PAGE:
学习啦【励志故事】 鸿宇时间：2016-08-27 13:39:45我要投稿
A broken mirror joined together
During the Southern and Northern Dynasties (420-589), there lived a beautiful, intelligent princess name Lechang in the State Chen. She and her husband Xu Deyan loved each other dearly. But before long their country was in danger of being invaded by the troops of the Sui Dynasty. Princess Lechang and Xu Deyan had a premonition that their county would be occupied by the invaders and they would have to leave the palace and go into exile. During the chaos they might lose touch with each other. They broke a bronze mirror, a symbol of the unity of husband and wife into two parts and each of them kept a half. They aGREed that each would take their half of the mirror to the fair during the Lantern Festival, which is on the 15th day of the first Lunar month, in the hope that would meet again. When they were united the two halves would join together. Soon their premonition came true. During the chaos of war, the princess lost touch with her husband was taken to a powerful minister Yang Su's house and was made his mistress.
At the Lantern Festival the next year, Xu Deyan took his half of the mirror to the fair. He hoped that he could meet his wife. It so happened that a servant was selling the other half of the bronze mirror. Xu Deyan recognized it immediately. He asked the servant about his wife. As he heard about her bitter experience, tears rolled down his cheeks. Xu Deyan wrote a poem on the half of the mirror kept by his wife: "You left me with your broken mirror Now the mirror is back but not you I can no longer see your reflection in the mirror Only the bright moon but not you" .
the servant brought back the inscribed half of the mirror to princess Lechang. For days, she could not help sobbing because she knew her husband was still alive and that he missed her but they could not meet forever.
the minister, Yang Su, found this out. He was also moved by their true love and realized it was impossible to get Lechang's love. So he sent for Xu Deyan and allowed the husband and wife to reunite.
From that story comes the idiom "A broken mirror joined together".
It is used to suggest the happy reunion of a separated couple.
A bird startled by the mere twang of a bow-string
During the time of the Warring States (475-221 BC)， there lived a well-known archer named Geng Ying whose art in shooting was excelled by none at his time.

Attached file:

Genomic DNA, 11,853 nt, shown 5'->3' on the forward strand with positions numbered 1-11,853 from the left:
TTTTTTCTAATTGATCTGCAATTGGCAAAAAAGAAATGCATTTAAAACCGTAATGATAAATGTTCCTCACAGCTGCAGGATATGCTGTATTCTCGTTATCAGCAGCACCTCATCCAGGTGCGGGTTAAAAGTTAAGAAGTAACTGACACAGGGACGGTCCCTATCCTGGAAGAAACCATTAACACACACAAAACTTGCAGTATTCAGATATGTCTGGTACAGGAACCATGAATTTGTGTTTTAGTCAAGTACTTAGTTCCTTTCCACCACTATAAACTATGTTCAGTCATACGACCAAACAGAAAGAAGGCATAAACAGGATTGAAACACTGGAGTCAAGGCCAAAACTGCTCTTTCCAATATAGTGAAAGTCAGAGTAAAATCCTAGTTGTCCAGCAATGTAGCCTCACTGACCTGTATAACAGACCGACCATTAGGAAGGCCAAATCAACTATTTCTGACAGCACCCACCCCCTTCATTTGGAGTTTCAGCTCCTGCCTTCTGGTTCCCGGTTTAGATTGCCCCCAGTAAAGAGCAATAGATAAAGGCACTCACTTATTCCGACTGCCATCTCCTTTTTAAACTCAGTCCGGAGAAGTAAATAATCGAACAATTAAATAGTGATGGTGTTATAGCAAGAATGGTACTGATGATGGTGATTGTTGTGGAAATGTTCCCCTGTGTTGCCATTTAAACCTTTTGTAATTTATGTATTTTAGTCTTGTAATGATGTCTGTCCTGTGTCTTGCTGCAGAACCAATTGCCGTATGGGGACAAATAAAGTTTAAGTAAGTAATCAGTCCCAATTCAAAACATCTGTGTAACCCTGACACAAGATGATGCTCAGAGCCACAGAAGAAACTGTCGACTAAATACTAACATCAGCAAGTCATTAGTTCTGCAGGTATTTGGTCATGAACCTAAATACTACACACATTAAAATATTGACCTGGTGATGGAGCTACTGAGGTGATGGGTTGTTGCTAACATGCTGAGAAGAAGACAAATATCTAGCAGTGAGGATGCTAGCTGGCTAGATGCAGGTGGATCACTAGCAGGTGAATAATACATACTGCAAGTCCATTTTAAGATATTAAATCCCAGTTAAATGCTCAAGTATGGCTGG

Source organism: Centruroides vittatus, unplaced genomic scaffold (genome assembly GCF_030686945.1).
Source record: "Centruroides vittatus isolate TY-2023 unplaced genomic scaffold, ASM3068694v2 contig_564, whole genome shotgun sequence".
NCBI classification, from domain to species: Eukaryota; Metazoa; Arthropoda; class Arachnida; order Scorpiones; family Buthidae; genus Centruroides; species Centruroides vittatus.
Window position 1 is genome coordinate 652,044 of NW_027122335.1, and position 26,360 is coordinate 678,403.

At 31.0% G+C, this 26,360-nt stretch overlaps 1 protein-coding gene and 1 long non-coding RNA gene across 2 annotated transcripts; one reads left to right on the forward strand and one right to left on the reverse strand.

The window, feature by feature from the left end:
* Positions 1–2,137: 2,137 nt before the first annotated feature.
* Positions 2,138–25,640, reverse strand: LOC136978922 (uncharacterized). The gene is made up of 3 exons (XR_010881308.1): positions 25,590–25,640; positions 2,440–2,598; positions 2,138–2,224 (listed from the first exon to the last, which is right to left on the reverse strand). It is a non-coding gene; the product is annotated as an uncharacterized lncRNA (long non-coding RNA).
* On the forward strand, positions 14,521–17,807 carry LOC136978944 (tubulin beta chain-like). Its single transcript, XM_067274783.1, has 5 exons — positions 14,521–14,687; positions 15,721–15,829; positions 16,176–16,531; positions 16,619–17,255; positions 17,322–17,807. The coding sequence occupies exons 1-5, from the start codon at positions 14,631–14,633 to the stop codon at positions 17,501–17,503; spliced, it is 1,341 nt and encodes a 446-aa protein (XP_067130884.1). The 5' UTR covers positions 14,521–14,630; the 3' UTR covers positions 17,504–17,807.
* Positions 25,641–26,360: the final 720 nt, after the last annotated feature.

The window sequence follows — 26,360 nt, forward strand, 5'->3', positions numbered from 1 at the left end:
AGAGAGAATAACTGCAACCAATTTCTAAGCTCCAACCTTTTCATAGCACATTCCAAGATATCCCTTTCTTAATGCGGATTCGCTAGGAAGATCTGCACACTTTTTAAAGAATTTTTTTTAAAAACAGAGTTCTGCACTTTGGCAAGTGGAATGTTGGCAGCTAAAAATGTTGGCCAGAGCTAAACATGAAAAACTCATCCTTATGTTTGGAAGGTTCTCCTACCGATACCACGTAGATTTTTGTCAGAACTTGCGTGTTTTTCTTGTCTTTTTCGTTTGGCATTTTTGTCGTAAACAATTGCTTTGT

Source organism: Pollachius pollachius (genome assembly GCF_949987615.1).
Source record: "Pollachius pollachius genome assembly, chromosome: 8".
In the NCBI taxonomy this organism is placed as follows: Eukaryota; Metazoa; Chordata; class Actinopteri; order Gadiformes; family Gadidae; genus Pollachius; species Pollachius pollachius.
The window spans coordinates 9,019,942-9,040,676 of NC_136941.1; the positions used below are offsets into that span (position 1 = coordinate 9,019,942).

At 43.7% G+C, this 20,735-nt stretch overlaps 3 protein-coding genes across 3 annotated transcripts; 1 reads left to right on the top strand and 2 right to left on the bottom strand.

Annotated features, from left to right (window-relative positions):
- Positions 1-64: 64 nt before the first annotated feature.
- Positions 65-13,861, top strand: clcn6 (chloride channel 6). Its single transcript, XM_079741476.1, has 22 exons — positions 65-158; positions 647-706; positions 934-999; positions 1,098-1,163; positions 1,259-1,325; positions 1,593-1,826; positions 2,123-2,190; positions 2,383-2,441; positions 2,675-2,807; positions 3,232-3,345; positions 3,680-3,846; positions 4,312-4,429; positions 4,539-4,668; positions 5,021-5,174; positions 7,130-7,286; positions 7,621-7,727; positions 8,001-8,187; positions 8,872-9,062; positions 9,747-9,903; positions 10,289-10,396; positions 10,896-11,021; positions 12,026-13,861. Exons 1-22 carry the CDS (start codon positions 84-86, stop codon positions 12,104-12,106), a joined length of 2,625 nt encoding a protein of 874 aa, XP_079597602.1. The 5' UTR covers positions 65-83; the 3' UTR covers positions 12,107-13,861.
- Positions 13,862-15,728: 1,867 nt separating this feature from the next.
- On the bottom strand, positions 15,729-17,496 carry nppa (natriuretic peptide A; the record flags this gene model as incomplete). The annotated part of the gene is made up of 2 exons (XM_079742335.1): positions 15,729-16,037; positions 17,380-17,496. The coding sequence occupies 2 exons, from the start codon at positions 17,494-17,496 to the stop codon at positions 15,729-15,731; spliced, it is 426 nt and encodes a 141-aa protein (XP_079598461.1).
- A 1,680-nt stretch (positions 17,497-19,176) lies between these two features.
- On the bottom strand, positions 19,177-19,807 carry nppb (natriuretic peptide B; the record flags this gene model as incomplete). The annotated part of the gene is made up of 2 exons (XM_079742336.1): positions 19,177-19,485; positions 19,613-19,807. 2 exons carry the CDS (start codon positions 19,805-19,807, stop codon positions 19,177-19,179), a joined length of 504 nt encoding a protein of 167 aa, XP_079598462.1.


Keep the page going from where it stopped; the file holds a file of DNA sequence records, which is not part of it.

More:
One day, as he was standing by the side of the King of Wei, a flock of swan geese were flying over. With confidence, Geng Ying said to the king, "The twang of my bow-string might bring down a bird." The King doubted much. Just then a solitary swan goose appeared, low and slow in its flight, sad and dolorous in its cry. Instantly Geng Ying bended his bow and forcibly pulled the bowstring. Twang! High up went he shrilling sound into the air and down fell the bird to the ground. The king admired with bewilderment. Gang Ying then explained: "The bird was flying low and slow, because it was already hurt; it was crying in a bitter tone, because it had lost its companions. Due to the fact that it was already hurt and sad at heart, the twang of my strong bow, that birds dreaded most, startled it. The shrilling sound made its heart beat fast, its wings weak, its balance uneven. Thus it fell down just as commonly as a man drops his chop-sticks, at the thunder-stroke, at a dinner table." Henceforth comes the idiom "A bird startled by the mere twang of a bow-string", illustrating a case where a man who had been previously and repeatedly frightened became numb and stupefied by a new thing of the same nature not knowing how to face the new situation.
Give the wrong-doer a way out
Beginning with Yu the GREat, the Xia Dynasty had lasted about four hundred years before Jie became the supreme ruler.
And that was in the 18th century BC. Jie was extremely tyrannical and dissolute. This aroused GREat resentment among the people. Tang, the Chief of the tribe Shang took advantage of this situation to overthrow the Xia Dynasty and established the Shang Dynasty in the early 17th century BC. Among the preparations for the overthrow had been the winning over of popular support.
One day, Tang was having a walk in the open country. He saw a man catching birds with a big net spread in a box-like and mumbling: "Come on, birds! Come into my net. All of you, whether you are flying high or low, east or west. Come into my net!"
Tang walked over and said to the man, "This method is ruthless! You'll spare no birds this way!" With these words, he cut the net down on three sides. Then he murmured in a light voice as if praying: "Oh, birds! Fly to the left or right as you like. And if you're really tired of your life, come into this net!"
When chiefs of other tribes heard about this, they were all moved. They said, "Tang is a good king indeed. He is so kind even to birds and beasts. He must be more merciful to human beings." And very soon, about forty tribes pledged allegiance to Tang.
From that story came the idiom "Open the net on three sides". Later, people changed it into "Give the wrong-doer a way out."， indicating to be lenient to the wrong-doers.